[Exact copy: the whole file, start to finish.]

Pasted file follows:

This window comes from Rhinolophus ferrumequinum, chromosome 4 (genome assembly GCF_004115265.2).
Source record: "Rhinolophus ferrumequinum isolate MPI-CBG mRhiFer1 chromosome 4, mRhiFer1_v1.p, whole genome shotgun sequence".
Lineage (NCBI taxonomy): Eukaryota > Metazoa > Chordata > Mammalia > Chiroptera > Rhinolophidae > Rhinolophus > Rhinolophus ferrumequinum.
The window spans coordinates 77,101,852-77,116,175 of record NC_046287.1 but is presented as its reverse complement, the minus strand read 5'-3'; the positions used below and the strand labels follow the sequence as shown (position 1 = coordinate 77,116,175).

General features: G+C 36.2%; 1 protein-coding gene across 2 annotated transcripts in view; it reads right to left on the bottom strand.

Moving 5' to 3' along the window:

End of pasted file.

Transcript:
This window comes from Rhinolophus ferrumequinum, chromosome 4 (genome assembly GCF_004115265.2).
Source record: "Rhinolophus ferrumequinum isolate MPI-CBG mRhiFer1 chromosome 4, mRhiFer1_v1.p, whole genome shotgun sequence".
Lineage (NCBI taxonomy): Eukaryota > Metazoa > Chordata > Mammalia > Chiroptera > Rhinolophidae > Rhinolophus > Rhinolophus ferrumequinum.
The window spans coordinates 77,101,852-77,116,175 of record NC_046287.1 but is presented as its reverse complement, the minus strand read 5'-3'; the positions used below and the strand labels follow the sequence as shown (position 1 = coordinate 77,116,175).

General features: G+C 36.2%; 1 protein-coding gene across 2 annotated transcripts in view; it reads right to left on the bottom strand.

Moving 5' to 3' along the window: